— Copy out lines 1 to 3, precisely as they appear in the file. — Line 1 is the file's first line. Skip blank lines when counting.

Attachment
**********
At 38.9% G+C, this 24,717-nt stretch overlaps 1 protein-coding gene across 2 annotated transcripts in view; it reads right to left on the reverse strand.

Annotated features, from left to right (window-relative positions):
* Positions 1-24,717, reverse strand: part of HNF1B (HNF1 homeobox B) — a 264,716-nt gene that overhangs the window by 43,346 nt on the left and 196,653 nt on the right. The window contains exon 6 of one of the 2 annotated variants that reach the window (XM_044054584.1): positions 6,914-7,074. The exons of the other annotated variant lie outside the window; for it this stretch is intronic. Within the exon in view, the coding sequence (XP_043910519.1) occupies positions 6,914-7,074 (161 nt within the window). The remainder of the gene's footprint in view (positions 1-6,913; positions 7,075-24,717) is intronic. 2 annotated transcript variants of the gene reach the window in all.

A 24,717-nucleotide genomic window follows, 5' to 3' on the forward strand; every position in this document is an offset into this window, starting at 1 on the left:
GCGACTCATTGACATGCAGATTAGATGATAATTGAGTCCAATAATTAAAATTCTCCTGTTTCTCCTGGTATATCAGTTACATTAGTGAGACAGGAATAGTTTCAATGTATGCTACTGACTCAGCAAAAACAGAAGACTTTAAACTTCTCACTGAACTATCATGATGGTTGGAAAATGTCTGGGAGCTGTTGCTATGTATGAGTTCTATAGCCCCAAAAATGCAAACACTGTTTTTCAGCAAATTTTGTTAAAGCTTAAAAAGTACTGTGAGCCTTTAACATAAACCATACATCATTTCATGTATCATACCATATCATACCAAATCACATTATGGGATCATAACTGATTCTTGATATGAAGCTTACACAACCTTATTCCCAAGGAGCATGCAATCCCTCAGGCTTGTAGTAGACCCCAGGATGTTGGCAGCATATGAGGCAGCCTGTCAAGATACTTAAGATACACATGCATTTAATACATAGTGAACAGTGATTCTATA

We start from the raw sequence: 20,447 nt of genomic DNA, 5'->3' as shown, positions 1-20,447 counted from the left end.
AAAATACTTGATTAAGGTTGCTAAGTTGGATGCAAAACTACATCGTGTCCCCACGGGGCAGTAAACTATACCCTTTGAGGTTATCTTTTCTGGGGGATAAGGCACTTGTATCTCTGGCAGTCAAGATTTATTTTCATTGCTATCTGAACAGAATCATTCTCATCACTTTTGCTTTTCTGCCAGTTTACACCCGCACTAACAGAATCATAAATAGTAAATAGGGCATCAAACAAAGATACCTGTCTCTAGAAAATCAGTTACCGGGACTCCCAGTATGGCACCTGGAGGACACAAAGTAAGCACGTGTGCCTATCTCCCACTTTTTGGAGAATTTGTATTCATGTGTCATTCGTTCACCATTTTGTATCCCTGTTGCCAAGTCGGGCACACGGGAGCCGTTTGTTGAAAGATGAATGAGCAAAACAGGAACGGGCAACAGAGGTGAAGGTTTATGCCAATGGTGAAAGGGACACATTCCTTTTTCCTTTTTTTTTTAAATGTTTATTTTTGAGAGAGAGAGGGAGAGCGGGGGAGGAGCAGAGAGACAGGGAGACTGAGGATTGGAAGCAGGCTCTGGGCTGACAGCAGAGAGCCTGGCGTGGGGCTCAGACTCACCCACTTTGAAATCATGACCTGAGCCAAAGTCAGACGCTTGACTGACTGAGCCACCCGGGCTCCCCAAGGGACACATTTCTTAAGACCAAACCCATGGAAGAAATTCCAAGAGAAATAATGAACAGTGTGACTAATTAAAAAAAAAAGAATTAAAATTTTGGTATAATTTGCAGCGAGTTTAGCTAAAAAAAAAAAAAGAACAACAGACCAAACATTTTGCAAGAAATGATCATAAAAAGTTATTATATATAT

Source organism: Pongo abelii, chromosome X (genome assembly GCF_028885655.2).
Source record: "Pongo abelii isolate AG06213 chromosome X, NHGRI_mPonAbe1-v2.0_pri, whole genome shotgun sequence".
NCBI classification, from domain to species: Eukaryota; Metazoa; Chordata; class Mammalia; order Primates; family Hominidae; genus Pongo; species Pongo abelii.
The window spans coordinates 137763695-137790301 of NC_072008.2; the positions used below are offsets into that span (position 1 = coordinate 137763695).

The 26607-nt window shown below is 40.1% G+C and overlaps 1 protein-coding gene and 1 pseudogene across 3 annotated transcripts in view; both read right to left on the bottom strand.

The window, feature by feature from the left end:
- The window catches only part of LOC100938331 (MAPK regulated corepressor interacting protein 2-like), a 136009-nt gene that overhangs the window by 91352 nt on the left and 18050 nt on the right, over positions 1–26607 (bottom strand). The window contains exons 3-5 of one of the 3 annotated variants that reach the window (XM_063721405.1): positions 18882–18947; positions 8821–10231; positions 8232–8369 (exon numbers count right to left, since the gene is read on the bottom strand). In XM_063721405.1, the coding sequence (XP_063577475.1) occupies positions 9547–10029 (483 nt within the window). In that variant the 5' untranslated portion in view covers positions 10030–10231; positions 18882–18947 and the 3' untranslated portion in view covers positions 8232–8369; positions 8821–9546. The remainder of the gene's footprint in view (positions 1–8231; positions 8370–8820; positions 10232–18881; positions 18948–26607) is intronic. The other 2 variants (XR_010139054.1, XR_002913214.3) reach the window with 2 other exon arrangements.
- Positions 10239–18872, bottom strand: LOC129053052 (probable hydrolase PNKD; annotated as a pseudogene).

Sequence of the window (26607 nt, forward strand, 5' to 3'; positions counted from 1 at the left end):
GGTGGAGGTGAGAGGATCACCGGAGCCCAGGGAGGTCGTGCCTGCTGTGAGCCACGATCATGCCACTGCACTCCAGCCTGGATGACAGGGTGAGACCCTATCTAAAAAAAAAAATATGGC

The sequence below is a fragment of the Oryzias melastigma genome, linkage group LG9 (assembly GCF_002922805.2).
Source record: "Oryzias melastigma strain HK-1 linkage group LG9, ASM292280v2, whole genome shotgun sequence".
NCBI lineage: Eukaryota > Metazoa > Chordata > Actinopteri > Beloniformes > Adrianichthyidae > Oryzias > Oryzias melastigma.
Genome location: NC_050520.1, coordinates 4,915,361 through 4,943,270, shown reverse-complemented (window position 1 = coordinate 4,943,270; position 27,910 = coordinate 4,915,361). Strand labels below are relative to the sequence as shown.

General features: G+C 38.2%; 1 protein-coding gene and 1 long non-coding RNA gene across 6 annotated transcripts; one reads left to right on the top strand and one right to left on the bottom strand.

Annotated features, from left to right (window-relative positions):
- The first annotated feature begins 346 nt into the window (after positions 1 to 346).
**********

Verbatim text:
At 38.9% G+C, this 24,717-nt stretch overlaps 1 protein-coding gene across 2 annotated transcripts in view; it reads right to left on the reverse strand.

Annotated features, from left to right (window-relative positions):
* Positions 1-24,717, reverse strand: part of HNF1B (HNF1 homeobox B) — a 264,716-nt gene that overhangs the window by 43,346 nt on the left and 196,653 nt on the right. The window contains exon 6 of one of the 2 annotated variants that reach the window (XM_044054584.1): positions 6,914-7,074. The exons of the other annotated variant lie outside the window; for it this stretch is intronic. Within the exon in view, the coding sequence (XP_043910519.1) occupies positions 6,914-7,074 (161 nt within the window). The remainder of the gene's footprint in view (positions 1-6,913; positions 7,075-24,717) is intronic. 2 annotated transcript variants of the gene reach the window in all.